David Anderson suggest Agile is Costing You Too Much - makes the case that there are few if any Agile Case studies and publishes 8 Kanban case studies.  I loved the Sabre story David tells of circa 2006 Sabre reboot of "agile", I lived through a 2011-2013 reboot at Sabre.  They are continually rebooting that initiative - pondering why?

Agile Fails by Teri Christian


Post a Comment

Most Popular on Agile Complexification Inverter

David's notes on "Drive"

- "The Surprising Truth about what Motivates Us" by Dan Pink.

Amazon book order
What I notice first and really like is the subtle implication in the shadow of the "i" in Drive is a person taking one step in a running motion.  This brings to mind the old saying - "there is no I in TEAM".  There is however a ME in TEAM, and there is an I in DRIVE.  And when one talks about motivating a team or an individual - it all starts with - what's in it for me.

Introduction

Pink starts with an early experiment with monkeys on problem solving.  Seems the monkeys were much better problem solver's than the scientist thought they should be.  This 1949 experiment is explained as the early understanding of motivation.  At the time there were two main drivers of motivation:  biological & external influences.  Harry F. Harlow defines the third drive in a novel theory:  "The performance of the task provided intrinsic reward" (p 3).  This is Dan Pink's M…

Software Development terms applied to Home Construction

Let's Invert the typically wrong headed view of Software Development project management as a construction project.  We can map it the other way just to see if it works... to have some fun, to explore the meaning of phrases we toss around quite frequently.


Normally Project Management terms come from a construction domain.  We are going to apply the lexicon of modern software to the construction of a home.  We will follow the construction project and meet some of the people doing the work.

This is a very small (8 homes from $600,000 skyward) program in my 30-40 year old neighborhood.

About 6 months ago I saw the programs landing page go up.  It gives casual observers and some of the stakeholders a general idea of the intent of the program.  And most importantly who to contact for additional information if you happen to be interested in their products.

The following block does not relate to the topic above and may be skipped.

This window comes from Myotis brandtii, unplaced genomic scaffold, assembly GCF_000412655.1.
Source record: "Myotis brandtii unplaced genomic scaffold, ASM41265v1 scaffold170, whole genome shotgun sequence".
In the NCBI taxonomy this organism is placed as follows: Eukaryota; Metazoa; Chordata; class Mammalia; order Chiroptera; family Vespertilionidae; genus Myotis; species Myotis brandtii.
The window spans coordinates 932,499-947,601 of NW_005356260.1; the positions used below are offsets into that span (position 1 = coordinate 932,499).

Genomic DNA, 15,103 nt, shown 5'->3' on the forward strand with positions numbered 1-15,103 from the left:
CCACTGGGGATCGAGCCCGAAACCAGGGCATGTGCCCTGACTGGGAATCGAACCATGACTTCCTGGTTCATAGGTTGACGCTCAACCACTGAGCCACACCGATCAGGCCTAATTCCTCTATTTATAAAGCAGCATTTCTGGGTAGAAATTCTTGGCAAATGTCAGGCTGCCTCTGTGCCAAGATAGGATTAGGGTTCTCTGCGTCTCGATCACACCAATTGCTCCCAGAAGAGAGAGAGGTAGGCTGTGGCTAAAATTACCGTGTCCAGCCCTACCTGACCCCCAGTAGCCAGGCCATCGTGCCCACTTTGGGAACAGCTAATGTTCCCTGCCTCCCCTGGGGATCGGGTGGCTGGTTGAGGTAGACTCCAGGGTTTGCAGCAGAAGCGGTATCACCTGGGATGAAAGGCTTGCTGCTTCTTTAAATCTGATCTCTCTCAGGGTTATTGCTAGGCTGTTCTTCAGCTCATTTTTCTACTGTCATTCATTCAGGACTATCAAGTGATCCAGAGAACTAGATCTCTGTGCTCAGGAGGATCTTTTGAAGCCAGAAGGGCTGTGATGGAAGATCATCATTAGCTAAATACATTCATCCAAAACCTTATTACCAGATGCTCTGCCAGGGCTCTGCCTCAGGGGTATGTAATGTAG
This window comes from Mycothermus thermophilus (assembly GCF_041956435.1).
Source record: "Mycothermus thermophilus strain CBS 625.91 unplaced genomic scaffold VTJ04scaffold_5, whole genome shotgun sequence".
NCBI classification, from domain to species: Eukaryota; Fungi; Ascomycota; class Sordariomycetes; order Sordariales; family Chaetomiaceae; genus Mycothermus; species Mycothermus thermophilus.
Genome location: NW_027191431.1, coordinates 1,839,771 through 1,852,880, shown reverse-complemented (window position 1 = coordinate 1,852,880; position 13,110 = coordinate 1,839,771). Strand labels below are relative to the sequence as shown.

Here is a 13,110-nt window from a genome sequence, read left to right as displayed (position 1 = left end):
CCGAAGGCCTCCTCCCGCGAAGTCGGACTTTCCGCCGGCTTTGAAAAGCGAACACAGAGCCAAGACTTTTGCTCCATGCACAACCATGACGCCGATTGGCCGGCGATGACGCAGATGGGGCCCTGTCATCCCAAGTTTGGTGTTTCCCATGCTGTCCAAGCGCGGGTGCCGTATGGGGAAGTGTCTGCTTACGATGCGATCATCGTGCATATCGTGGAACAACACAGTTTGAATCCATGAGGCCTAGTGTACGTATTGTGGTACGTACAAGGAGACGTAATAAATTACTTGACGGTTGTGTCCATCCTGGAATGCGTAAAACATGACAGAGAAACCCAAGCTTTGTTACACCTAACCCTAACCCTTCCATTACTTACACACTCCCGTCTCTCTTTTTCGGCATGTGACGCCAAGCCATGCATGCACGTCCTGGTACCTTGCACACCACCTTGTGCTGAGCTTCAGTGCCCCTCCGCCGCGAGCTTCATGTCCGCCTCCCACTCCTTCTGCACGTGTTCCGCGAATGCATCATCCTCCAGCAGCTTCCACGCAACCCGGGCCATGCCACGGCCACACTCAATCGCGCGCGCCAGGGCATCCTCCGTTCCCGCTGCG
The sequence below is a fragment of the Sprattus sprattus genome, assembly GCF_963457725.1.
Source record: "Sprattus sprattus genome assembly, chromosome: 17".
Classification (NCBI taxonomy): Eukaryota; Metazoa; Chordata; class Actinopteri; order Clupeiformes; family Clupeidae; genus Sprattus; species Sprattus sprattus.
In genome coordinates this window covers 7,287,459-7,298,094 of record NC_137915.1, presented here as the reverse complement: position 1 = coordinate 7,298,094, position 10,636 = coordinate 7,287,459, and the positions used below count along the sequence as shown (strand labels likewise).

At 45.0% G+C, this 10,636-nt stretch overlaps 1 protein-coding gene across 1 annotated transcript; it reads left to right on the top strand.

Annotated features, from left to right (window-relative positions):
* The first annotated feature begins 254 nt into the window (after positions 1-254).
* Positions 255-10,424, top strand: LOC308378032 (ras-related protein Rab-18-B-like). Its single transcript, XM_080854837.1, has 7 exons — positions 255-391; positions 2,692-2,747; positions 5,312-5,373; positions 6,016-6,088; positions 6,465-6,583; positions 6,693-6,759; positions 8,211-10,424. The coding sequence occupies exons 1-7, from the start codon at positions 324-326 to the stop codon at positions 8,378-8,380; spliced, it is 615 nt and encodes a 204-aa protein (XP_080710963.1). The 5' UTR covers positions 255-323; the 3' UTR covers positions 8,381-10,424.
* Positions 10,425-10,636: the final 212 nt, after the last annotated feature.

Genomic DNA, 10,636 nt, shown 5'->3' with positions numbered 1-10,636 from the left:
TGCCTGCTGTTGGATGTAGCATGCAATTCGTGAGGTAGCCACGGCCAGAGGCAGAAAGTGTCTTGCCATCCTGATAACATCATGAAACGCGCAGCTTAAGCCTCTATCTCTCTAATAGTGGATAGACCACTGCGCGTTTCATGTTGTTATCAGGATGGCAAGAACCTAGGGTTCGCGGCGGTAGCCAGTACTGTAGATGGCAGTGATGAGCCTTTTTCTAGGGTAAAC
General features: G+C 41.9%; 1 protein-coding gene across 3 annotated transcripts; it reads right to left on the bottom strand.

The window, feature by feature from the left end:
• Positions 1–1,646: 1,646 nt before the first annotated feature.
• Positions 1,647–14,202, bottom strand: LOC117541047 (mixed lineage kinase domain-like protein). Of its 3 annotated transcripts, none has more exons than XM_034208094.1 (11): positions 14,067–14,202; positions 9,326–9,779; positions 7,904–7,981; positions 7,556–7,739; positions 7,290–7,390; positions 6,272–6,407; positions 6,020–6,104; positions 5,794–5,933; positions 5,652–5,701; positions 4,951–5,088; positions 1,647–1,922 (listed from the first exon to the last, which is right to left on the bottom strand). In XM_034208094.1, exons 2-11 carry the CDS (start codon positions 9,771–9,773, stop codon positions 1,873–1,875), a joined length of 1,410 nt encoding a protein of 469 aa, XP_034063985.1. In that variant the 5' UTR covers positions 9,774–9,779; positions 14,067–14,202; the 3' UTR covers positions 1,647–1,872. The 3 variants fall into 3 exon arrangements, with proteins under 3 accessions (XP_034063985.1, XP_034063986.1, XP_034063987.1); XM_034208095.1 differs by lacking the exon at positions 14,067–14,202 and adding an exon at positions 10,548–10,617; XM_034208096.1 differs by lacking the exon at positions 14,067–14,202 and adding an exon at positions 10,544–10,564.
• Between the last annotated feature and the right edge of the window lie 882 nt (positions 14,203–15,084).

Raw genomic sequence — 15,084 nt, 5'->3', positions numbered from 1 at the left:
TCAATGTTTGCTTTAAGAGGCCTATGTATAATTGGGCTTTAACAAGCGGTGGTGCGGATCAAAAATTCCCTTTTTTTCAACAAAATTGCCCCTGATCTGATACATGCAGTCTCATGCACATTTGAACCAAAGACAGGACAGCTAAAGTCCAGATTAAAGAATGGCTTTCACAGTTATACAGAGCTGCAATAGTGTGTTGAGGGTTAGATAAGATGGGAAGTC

The Refuge program has 8 product projects and has them running independently.  Yet much of their DevOps infrastructure has already b…

Where is Shakespeare When We Need Him?

We are desperately searching for a term for people that connotes the best of human kind.  The creative, sensing, combinatorial synergistic, empathic solutioning persons that have yet to been labeled with a role name that works.

Some of the old terms:
Staff, Workforce, Human Resource, My Team, Army, Company

Shakespeare created 1700 words in his time.  He mutated verbs to nouns, and vice-a-versa, transformed verbs into adjectives, and formed words from whole cloth never before heard.  This skill is rare, but there is a poet that can create the term we need in the twenty-first century.

What should this term define?

21st Century Human Resource; the generalizing specialist.

Yes, but what more?  What less?

Suggest your poetry in the comments, let us see if we cannot do 1/1700 as well as The Bard.

By-the-way; who create the phrase "coin a word"?




Innovation in the Automobile Industry

In the 1900s the automobile industry was the most important and innovation industry in the USA.  But one could question if this was good for our society in the long run.  And one could question if they actually innovated.

In the early 1900s there were few automobiles, very little infrastructure created to support the industry.  For example the road system was still designed for horse drawn wagons and the wagon wheel (remember a steal rim and wooden compression spoke wheel).  The future US Highways, or the 1950s Interstate Highway System at the cost of $425 billion were decades and many innovations away. There was no gas service station, there were however horse stables, farriers, and blacksmiths in each town along the roads.  There was no real "road map", there was no road naming system, like was created in 1926 - the United States Numbered Highway System.

The industry employees millions of people, and was a large factor in the economy of the USA.  It created or was created b…

Elements of an Effective Scrum Task Board

What are the individual elements that make a Scrum task board effective for the team and the leadership of the team?  There are a few basic elements that are quite obvious when you have seen a few good Scrum boards... but there are some other elements that appear to elude even the most servant of leaders of Scrum teams.









In general I'm referring to a physical Scrum board.  Although software applications will replicated may of the elements of a good Scrum board there will be affordances that are not easily replicated.  And software applications offer features not easily implemented in the physical domain also.





Scrum Info Radiator Checklist (PDF) Basic Elements
Board Framework - columns and rows laid out in bold colors (blue tape works well)
Attributes:  space for the total number of stickies that will need to belong in each cell of the matrix;  lines that are not easy eroded, but are also easy to replace;  see Orientation.

Columns (or Rows) - labeled
    Stories
    To Do
    Work In P…